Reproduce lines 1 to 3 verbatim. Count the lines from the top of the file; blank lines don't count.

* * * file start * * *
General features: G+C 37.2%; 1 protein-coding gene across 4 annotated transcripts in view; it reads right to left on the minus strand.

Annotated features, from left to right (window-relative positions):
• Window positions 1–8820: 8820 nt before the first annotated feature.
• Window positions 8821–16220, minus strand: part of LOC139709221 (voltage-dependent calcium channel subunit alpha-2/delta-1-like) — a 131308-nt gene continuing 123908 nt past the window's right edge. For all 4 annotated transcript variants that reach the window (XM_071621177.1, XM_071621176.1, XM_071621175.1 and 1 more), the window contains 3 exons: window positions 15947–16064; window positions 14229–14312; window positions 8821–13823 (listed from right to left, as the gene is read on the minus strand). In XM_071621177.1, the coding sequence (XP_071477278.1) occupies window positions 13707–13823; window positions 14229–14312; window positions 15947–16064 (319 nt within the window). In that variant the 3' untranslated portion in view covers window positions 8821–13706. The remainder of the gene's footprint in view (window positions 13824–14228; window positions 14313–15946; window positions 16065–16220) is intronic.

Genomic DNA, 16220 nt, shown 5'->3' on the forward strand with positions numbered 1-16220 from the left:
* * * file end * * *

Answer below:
General features: G+C 37.2%; 1 protein-coding gene across 4 annotated transcripts in view; it reads right to left on the minus strand.

Annotated features, from left to right (window-relative positions):
• Window positions 1–8820: 8820 nt before the first annotated feature.